What’s the Difference Between Freshwater Pearls and Saltwater PearlsApr 19, 2017
Pearls are amazing gemstones, the only gem created by a living creature. Learn more about pearls here; how they’re made, and how they grow. We’d love to be able to help. When anyone talks about pearls today, they are talking about cultivated pearls. What are cultivated pearls versus natural pearls? They are very similar. Cultivated pearls are […]
Pearls are amazing gemstones, the only gem created by a living creature. Learn more about pearls here; how they’re made, and how they grow. We’d love to be able to help.
When anyone talks about pearls today, they are talking about cultivated pearls. What are cultivated pearls versus natural pearls? They are very similar. Cultivated pearls are real pearls, just with a little bit of a man-made nudge at the start, meaning that while they form the same way “natural” pearls do, when an irritant invades their shell, cultivated pearls have something inserted by a pearl technician to start the process. That irritant is then surrounded by layers and layers of nacre (rhymes with baker) to produce a pearl. Nacre is the material that both makes a pearl and lines the inside of oyster and mussel shells.
When freshwater pearl farming began, farmers implanted mussels with bits of mollusk tissue that the mussel would then encase with nacre, and the end result was a pearl. With implanted tissue, freshwater pearls didn’t look like a traditional round saltwater cultivated pearl, rather the pearls were smaller and misshapen. They were lovingly sometimes called rice crispy pearls, because they resembled the breakfast cereal. But they what they may have lacked in quality, they made up for in quantity. The technique can produce up to 20 freshwater pearls out of one mussel.
Freshwater pearl farmers began changing the way they produced their pearls in the last few years, experimenting with different types of mussels and implanting techniques, attempting to make a higher quality pearl.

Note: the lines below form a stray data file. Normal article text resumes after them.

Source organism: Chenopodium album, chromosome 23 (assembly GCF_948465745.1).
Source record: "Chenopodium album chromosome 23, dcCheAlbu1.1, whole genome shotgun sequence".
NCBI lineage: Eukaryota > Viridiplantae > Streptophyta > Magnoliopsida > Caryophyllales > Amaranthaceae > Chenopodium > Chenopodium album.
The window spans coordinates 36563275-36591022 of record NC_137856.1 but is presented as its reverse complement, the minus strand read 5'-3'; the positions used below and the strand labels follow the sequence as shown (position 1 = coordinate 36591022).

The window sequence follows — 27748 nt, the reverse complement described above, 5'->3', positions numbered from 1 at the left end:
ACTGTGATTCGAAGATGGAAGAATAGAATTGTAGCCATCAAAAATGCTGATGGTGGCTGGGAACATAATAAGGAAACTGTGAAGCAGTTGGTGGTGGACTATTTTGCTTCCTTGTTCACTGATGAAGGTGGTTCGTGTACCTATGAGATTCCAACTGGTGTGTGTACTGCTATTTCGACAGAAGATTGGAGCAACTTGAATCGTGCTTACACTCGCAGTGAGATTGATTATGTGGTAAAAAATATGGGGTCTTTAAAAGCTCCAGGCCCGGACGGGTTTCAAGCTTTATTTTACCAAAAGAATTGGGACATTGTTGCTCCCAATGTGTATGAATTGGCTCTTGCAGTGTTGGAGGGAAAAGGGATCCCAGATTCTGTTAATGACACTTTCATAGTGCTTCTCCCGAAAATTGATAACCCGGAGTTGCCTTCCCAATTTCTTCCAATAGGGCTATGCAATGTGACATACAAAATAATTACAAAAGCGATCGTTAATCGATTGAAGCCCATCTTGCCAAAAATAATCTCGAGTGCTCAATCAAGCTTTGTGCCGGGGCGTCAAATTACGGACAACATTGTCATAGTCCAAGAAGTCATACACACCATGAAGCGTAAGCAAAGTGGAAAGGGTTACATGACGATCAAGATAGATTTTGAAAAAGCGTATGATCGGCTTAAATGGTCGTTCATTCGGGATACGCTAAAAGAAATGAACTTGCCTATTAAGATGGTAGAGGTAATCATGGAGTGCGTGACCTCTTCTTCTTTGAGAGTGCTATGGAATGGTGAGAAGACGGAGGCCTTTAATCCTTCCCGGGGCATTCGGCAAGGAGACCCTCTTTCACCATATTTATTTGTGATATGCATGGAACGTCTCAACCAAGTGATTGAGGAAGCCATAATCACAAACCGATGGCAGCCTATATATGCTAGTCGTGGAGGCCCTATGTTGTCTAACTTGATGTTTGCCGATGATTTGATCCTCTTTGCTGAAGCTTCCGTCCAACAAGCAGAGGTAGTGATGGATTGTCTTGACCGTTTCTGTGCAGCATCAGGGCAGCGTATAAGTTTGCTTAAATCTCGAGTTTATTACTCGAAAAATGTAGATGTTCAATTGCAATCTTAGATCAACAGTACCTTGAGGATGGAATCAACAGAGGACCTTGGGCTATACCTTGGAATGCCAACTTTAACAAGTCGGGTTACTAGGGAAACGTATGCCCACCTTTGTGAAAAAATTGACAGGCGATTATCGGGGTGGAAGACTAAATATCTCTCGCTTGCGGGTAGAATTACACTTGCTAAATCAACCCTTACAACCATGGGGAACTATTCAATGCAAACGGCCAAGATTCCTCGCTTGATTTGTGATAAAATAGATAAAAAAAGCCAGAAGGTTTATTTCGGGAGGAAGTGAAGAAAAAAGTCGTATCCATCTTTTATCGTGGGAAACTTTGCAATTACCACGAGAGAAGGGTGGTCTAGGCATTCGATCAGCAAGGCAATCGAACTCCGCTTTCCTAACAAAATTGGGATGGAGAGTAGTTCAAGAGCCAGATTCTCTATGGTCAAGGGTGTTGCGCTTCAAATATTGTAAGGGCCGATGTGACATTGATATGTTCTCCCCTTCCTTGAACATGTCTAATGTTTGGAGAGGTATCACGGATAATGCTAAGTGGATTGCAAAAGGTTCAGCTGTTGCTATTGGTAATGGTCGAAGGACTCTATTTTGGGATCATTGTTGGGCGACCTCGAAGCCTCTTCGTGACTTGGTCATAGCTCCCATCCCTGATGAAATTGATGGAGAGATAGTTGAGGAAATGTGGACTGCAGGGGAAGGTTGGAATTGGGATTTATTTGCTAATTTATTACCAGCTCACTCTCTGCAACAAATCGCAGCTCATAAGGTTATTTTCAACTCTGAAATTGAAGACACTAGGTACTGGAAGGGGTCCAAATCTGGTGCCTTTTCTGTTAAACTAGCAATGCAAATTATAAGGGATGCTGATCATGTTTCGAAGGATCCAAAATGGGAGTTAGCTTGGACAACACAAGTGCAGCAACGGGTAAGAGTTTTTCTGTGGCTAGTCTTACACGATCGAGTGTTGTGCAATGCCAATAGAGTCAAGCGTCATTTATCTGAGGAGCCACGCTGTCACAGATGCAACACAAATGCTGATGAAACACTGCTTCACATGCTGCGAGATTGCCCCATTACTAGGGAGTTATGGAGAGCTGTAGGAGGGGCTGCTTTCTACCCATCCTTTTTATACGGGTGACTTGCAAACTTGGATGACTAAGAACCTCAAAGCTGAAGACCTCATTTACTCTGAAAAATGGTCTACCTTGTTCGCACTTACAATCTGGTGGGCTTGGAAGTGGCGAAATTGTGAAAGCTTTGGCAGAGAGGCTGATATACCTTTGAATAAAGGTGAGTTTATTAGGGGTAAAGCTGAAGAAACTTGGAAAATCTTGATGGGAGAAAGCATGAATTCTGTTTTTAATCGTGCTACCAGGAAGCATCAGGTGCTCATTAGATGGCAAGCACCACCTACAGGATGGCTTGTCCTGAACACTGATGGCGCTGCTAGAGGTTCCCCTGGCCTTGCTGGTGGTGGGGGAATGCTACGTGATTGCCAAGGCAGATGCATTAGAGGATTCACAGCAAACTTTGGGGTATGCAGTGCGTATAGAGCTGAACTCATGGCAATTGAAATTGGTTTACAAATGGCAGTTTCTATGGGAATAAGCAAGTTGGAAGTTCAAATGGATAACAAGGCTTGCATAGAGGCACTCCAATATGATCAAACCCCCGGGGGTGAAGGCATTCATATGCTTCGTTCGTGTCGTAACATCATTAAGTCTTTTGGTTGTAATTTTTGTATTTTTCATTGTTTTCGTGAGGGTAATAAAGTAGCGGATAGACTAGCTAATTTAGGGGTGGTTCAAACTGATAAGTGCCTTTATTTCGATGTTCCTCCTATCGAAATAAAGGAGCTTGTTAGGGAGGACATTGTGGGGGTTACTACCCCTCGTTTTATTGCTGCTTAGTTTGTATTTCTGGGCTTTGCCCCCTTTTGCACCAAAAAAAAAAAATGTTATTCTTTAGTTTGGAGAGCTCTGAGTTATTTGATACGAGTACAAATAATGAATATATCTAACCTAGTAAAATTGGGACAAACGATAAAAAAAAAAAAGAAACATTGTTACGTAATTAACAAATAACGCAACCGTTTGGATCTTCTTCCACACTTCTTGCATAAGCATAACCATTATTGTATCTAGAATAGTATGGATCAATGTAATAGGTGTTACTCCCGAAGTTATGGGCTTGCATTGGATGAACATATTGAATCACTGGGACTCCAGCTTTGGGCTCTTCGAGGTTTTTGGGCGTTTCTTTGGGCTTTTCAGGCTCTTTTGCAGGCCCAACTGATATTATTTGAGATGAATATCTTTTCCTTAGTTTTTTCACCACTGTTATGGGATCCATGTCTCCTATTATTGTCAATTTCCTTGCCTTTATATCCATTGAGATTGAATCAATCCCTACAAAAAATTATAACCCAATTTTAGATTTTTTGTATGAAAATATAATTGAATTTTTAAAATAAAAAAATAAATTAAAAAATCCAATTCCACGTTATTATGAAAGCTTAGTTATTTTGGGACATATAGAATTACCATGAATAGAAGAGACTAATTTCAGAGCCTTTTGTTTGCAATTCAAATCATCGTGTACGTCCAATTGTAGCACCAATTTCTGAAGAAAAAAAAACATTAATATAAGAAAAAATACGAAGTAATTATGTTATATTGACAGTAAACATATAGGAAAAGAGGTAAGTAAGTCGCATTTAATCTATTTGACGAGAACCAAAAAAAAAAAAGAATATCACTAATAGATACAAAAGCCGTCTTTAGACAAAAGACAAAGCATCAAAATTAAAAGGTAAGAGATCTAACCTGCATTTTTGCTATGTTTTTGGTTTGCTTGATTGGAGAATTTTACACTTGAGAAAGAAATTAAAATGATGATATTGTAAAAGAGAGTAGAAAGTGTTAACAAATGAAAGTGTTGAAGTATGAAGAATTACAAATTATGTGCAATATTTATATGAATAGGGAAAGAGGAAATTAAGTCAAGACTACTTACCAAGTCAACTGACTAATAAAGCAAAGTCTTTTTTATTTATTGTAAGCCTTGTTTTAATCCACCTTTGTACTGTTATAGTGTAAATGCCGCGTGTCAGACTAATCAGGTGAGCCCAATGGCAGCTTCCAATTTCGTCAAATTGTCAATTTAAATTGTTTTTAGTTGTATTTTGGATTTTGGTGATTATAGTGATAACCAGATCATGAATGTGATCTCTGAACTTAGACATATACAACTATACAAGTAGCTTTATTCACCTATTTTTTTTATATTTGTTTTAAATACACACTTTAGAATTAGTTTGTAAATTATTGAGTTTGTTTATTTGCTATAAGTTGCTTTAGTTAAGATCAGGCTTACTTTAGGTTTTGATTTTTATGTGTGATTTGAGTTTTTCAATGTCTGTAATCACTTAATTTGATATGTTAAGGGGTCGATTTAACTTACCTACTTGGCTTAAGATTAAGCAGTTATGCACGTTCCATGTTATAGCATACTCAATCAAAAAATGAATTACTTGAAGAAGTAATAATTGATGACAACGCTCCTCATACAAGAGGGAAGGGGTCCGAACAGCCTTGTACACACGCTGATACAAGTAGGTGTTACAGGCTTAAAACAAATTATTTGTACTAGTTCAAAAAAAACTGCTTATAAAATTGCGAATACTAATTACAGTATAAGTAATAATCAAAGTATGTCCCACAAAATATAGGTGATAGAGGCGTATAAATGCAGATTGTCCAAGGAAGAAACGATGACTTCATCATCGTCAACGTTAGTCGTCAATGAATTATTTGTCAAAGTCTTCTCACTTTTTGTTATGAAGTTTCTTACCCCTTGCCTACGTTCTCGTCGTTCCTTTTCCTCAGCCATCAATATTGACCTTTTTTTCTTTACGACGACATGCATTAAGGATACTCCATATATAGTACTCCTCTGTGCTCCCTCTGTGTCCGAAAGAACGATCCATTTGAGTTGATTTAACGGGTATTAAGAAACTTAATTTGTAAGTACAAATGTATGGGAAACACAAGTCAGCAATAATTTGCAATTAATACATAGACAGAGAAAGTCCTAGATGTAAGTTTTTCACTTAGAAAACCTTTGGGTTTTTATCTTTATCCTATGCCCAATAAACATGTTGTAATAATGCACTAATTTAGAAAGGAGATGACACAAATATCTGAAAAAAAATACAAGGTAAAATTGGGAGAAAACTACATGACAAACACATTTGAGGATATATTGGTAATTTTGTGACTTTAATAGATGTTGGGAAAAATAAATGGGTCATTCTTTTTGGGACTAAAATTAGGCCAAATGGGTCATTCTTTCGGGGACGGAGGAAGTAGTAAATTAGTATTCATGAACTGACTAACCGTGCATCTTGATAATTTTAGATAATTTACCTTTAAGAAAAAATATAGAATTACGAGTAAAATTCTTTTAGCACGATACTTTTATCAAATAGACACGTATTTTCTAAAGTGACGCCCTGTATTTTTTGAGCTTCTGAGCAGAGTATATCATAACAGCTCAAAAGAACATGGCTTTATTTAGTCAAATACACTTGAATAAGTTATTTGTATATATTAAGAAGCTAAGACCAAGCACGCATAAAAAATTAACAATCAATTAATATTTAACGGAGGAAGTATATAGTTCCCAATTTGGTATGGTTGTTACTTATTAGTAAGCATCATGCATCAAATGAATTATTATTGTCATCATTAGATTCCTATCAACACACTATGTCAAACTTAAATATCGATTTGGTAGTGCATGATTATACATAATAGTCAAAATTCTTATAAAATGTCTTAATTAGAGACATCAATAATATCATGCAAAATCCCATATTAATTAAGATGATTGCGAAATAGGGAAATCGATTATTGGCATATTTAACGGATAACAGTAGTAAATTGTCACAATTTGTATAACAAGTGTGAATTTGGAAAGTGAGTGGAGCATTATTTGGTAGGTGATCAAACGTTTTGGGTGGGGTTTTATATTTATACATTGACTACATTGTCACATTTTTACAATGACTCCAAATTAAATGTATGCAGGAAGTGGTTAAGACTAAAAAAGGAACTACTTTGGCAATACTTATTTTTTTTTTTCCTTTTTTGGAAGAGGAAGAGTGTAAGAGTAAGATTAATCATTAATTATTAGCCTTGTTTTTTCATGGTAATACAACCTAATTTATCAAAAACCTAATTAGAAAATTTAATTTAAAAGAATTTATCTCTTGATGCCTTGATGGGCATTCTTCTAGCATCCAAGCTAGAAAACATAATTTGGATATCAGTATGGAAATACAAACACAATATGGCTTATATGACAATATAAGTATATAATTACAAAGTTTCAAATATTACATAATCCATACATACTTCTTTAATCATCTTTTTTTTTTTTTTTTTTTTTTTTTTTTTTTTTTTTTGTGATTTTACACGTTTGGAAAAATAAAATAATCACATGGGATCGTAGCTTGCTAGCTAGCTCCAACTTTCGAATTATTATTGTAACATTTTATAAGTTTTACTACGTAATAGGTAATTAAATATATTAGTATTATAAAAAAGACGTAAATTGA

Today, cultured freshwater pearls fall into one of two categories. About half of freshwater pearls are still made with implanted mollusk tissue, making smaller pearls that aren’t the traditional round gems, but about half are now using traditional saltwater methods of implanting seed pearls into mussels to begin the process. Both methods create pearls, but the seed pearl has begun producing resulting freshwater pearls that are of a much higher quality.
Freshwater pearls are now mainly produced in China in pearl farms ranging from small family farms to large factory operations. The range of production, both in numbers and in quality makes these pearls a more affordable option for everyone.
Freshwater pearls may be similar to saltwater pearls, but the most valuable pearls around the world still begin in saltwater. The three main types of saltwater pearls include Akoya pearls, Tahitian pearls, and South Sea pearls.
The process is the same for any cultured Saltwater pearl, but the pearls vary, depending on the type of oyster the pearl grows in. In saltwater pearls, the start of the process requires a seed pearl. The resulting pearl depends on the skill of both the technician implanting the seed pearl, and the oyster itself. And even with an experienced technician, almost half of oysters never produce pearls because of the many factors required to grow a gem-quality pearl. Weather, water temperature, pollution, even pearl pirates all factor into whether or not a pearl farmer has a successful season. One pearl producer outlined 344 steps from start to the resulting pearl. In the end, even in oysters that produce pearls, only about 20 percent end up in high-quality jewelry.
After implanting the seed pearl, the oysters live in oceans around the world and are tended to by divers as they grow.
The color of the pearl depends largely on the color of the oyster shell itself. Tahitian pearls are often known for their dark colors, and some South Sea pearls have a rich golden hue. There are black-lipped oysters, silver and gold-lipped oysters. These produce pearls in similar shades.
The value of the pearl depends on several factors: size, color and luster. The deeper the color is, the more valuable the pearl. The larger the pearl is, the more valuable it is. And finally the higher the luster is, the more valuable the pearl. The luster or how much the pearl “glows” is a factor of the depth of the nacre.
The three main types of saltwater pearls are Akoya pearls, Tahitian pearls, and South Sea pearls. Mikimoto offers the top five percent of all three pearls.
The different pearls are all known for their size and their colors, although there are similarities between them.
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